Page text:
Principal Towns Served.—Bath, Radstock, Midsomer Norton and Welton, Shepton Mallet, Wincanton, Sturminster Newton, Blandford, Poole, Bournemouth, Highbridge, Bridgwater, Glastonbury, Wells and Burnham-on-Sea.

Running Powers.—The O. W. Ry. Co. exercises running powers over the Somerset and Dorset Joint Ry. for a distance of 9 chains, at Wells, and can also use the Somerset and Dorset Joint Ry. station at Wells.

Steepest Gradient.—1 in 50. Between Bath and Midford, 1.75 miles, between Radstock and summit of Mendip Hills, 2.25 miles, between summit of Mendip Hills and Evercreech Junction, 5.25 miles ; total, 9.25 miles.

Docks.—Harbour at Highbridge.

Permanent Way.—Rails of bull-head section, weighing 95, 90 and 83 lbs. per yard; sleepers, 9 ft. and 8 ft. 6 in, by 10 in. by 5 in., and are placed at 2 ft. 6^ in. centre to centre ; chairs, 50, 48, 46 and 40 lbs. each.

Season Tickets.—The number of season tickets issued during 1931 was, approximately 1,900, available for periods of one week, one, two, three, six, or twelve months.

Through. Services.—Through carriages are run between Bournemouth West and Bradford, Leeds, Sheffield, Manchester, Derby, Birmingham, Cheltenham and Gloucester, and Bristol.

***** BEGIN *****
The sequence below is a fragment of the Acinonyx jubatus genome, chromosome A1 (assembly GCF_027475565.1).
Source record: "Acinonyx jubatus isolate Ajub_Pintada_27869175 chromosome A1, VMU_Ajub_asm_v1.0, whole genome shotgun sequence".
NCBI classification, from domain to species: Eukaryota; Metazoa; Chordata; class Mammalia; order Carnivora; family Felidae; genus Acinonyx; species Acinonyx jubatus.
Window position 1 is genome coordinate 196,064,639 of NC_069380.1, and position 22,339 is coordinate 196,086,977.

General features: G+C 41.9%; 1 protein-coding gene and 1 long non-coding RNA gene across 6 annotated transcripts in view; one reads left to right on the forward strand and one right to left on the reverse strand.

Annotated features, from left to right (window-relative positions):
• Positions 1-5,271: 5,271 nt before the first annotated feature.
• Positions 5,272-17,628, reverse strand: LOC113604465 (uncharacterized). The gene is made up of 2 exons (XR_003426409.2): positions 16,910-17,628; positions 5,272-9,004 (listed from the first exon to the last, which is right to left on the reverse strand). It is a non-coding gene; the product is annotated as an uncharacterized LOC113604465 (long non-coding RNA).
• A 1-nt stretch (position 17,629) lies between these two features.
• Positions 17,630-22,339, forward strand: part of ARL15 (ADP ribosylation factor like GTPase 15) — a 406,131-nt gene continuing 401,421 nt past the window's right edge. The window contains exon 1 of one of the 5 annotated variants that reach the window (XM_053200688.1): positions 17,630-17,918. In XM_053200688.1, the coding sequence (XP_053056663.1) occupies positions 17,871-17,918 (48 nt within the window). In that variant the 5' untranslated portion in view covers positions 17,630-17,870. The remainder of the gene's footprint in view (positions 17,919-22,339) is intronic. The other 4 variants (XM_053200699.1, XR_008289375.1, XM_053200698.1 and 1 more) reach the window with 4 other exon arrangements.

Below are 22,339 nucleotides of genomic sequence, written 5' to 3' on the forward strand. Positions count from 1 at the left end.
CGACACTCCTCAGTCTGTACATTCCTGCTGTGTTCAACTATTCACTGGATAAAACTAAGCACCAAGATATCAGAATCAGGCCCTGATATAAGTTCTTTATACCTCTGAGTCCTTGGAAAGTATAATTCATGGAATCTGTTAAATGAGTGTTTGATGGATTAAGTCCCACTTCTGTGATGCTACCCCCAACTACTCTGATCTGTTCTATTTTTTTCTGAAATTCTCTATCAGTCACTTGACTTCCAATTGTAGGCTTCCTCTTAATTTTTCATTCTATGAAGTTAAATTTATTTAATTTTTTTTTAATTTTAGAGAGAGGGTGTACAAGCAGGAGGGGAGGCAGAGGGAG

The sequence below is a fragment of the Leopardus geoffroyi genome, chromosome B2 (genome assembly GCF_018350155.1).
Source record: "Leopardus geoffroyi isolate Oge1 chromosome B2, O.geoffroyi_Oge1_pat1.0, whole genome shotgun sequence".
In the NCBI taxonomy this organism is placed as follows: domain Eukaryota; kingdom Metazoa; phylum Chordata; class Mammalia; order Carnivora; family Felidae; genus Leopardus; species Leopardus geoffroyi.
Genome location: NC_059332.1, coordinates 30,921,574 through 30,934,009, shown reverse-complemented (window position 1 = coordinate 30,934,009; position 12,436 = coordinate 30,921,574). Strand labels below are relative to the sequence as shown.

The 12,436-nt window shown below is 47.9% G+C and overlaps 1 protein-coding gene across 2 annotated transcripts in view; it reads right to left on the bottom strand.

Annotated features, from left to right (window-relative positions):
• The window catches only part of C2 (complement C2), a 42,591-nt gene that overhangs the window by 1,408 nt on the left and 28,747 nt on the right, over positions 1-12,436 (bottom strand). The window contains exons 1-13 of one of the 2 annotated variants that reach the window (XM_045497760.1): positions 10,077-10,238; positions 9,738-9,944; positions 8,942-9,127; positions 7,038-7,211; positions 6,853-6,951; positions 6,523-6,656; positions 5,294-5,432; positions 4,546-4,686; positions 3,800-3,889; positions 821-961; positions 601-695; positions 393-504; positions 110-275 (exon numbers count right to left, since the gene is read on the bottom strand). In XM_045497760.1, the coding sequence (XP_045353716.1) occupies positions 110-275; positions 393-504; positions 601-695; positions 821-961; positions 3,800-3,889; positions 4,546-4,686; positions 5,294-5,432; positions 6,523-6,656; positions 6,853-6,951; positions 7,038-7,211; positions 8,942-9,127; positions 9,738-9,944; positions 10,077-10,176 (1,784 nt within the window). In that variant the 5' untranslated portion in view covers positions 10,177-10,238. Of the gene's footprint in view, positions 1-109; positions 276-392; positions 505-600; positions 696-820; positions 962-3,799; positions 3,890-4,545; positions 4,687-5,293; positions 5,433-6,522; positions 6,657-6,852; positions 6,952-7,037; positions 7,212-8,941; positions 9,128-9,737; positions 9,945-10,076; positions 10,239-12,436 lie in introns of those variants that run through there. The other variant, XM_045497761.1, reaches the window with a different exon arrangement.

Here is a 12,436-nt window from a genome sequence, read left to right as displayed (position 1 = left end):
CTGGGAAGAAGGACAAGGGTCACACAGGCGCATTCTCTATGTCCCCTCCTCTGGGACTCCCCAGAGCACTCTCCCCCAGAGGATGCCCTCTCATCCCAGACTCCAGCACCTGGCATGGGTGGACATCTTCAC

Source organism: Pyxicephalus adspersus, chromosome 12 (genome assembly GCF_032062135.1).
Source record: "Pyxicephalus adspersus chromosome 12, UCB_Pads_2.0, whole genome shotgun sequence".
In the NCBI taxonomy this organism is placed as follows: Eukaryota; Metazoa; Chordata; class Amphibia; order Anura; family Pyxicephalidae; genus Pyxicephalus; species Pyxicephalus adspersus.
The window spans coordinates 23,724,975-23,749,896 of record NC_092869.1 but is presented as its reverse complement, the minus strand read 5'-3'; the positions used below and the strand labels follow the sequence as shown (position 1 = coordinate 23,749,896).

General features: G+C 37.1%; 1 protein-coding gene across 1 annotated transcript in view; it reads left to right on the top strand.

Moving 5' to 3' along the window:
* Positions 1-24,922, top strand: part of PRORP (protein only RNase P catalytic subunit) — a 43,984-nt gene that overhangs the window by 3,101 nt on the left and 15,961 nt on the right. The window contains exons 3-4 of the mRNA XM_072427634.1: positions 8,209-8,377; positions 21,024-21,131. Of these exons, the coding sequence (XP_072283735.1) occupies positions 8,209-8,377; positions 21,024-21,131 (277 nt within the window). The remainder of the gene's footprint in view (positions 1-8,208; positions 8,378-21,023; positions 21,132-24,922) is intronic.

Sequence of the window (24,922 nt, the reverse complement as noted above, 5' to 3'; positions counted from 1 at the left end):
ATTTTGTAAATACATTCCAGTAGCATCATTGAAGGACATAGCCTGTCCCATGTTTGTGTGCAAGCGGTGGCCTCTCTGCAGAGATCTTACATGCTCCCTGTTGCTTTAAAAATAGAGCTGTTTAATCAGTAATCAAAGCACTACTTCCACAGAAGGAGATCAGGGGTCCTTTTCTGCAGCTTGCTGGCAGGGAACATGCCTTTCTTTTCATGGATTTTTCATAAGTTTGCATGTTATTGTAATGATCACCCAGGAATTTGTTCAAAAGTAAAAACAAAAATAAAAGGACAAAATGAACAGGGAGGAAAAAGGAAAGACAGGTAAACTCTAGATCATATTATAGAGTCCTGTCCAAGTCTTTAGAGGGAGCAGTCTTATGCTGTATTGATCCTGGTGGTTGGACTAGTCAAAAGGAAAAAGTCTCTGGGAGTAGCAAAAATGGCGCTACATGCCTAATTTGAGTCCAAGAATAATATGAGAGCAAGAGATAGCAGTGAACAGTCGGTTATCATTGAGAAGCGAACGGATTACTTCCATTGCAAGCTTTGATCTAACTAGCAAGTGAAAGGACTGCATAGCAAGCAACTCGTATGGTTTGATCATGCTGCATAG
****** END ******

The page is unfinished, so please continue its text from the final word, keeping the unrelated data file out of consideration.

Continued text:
Summit Level.—Between Binegar and Masbury 811 feet above sea level.

Total length of platform faces at largest stations.—Highbridge 1,389 ft.; Glastonbury 867 ft.; Evercreech Junction, 837 ft.

Mile Posts.—On down side of main line.

Gradient Boards.—On up side of main line.

Locomotives and Rolling Stock.—The locomotives, formerly owned by the joint committee, were taken over by the L.M.S. Ry. on 1st January, 1930, and that company now provides the engine power required on the joint line. As from that date the carriages and wagons previously owned by the joint committee were apportioned between the Southern and L.M.S. Rys., who now jointly provide the rolling stock required. From the 1st June, 1930, the operating and commercial duties appertaining to the joint line were taken over by the L.M.S. Ry., who now provide the traffic staff required on the joint line. The maintenance of the line, stations and buildings and the permanent way staff were taken over by the Southern Ry. as from 1st January, 1930. The Southern is also responsible for the accounting work pertaining to the joint line. By these arrangements the joint line is worked and maintained by the two companies for the joint committee.

Mileage.—The total mileage of the Joint Railway is 105 miles 13 chains are double or more, the remainder being single single liners, in equivalent of single track, 181 miles 17 chains.

Statistics (1931).—Receipts : passenger train traffic, £208,398; total revenue receipts, £341,430; expenditure, £335,242.